Dunblane, a small cathedral town of Scotland regaled as ace tennis champion Andy (Andrew) Murray tied the knot with long time sweetheart Kim Sears. Murray's wedding was delightful in many ways for millions of curious audience out there who tracked every single detail of the event, held at Dunblane Cathedral in the weekend gone by.
Firstly, it was a traditional wedding, which confirmed that Andy is still connected to his roots. Instead of flaunting a flashy Armani or Cavalli tuxedo, the tennis star was dressed in traditional Scottish ensemble - Eliban Tartan Kilts with a black jacket. There was no running away from the cameras and no shooing away the fans, as the newly-wed couple came out to wave to the onlookers who were way too excited to see that their home-grown hero had chosen Dunblane for his wedding. This was the place where Andy had spent his childhood and also survived the deadly Dunblane School massacre as a pupil of the primary school, in 1996.
The media was surprised that neither were there any high-profile celebrity guest lists to talk about nor rumours of a secret deal with a magazine for the wedding photographs.
Andy's marriage, which is dubbed as the Scottish wedding of the year, brought back memories of the year 2010, when a sleepy town near Dehradun came alive after Indian cricket team captain Mahendra Singh Dhoni married a local girl Sakshi Rawat in a simple, traditional ceremony there. The media did not get a whiff, just like the locals, who were unaware that their cricketing hero was there to exchange garlands at Vishranti resort in Kandoli village (25km from Dehradun) from where he slipped away to his hometown Ranchi to partake in the family celebrations.
|Instead of flaunting a flashy tuxedo, Wimbledon champion Andy Murray was dressed in traditional Scottish ensemble.
Tim Henman, the retired English tennis player was the only guest from the sports fraternity at Andy's wedding, just as Harbhajan Singh, Suresh Raina, Ashish Nehra and RP Singh were the select few, who were part of Dhoni's wedding ceremony.
Mahi's wedding was attended by 80 guests, who were reportedly treated to vegetarian food, while the 150 guests at Andy's wedding were served cheese soufflé and tarte tatin.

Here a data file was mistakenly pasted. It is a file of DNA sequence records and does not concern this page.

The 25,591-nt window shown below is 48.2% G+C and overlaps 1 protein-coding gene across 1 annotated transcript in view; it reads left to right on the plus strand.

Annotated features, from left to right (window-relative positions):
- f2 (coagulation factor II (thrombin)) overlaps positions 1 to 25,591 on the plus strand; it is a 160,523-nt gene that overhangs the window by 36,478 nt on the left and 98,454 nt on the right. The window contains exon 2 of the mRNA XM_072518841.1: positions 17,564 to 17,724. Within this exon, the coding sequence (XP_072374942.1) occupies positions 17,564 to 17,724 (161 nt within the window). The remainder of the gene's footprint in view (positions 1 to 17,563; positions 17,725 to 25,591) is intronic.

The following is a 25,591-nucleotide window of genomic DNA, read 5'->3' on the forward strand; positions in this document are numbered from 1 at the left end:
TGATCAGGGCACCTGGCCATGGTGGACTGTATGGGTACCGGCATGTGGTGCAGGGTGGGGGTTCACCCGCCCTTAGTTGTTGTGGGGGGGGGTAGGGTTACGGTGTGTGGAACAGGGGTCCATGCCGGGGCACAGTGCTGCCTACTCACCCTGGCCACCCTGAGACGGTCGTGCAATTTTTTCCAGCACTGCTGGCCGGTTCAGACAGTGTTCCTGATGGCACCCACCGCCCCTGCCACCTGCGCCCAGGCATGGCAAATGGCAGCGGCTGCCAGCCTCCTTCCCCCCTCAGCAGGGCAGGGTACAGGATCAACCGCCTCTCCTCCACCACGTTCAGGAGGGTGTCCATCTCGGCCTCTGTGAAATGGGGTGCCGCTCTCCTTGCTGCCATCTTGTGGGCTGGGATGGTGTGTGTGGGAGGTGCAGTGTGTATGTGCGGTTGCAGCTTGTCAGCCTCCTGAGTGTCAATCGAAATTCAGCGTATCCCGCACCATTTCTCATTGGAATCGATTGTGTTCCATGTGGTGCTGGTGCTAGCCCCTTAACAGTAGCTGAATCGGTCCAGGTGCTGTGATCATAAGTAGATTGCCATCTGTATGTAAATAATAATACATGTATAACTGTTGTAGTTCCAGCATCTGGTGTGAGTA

While the world was busy congratulating Andy and applauding the subtleties, another wedding made news for its opulence at the same time. It was the extravagant marriage of the son of Sultan of Brunei Prince Abdul Malik - all about dazzling gems and attended by the high and mighty. The wedding mirrored the life of the blue bloods, characterised by profligate celebrations.
At a time when simplicity is fast fading away, exuberant marriages have become the name of the game. The luminaries from all fraternities enjoy the crazy media chase as much as they celebrate the maddening hoopla about a private event like an engagement, a wedding, pregnancy or child birth. Celebrity statements like "we want to keep it private" can have several connotations. It might mean that we (celebrities) are enjoying the sickening media circus and that we are set to earn some quick bucks by publicising our private life at the right time.
Angelina Jolie and Brad Pitt exchanged vows at a secret location in a chateau in August 2014 and broke the news to Hello! magazine, which held the exclusive rights to publish the unseen pictures of their dream wedding. Photographs of Wimbledon champion Novak Djokovic's wedding with his pregnant fiancée were also made public by Hello! after they signed an exclusive deal with the tennis player. Rumours were rife that Justin Timberlake and Jessica Beil sold their wedding photograph for $30,000 to People magazine, and for an unspecified amount to OK! magazine, which exclusively published pictures of the long Italian wedding.
Given the trend that offers celebrities an opportunity to mint exorbitant amounts of money, it is heartening to know that the likes of Andy Murray and MS Dhoni still uphold the idea of being genuine.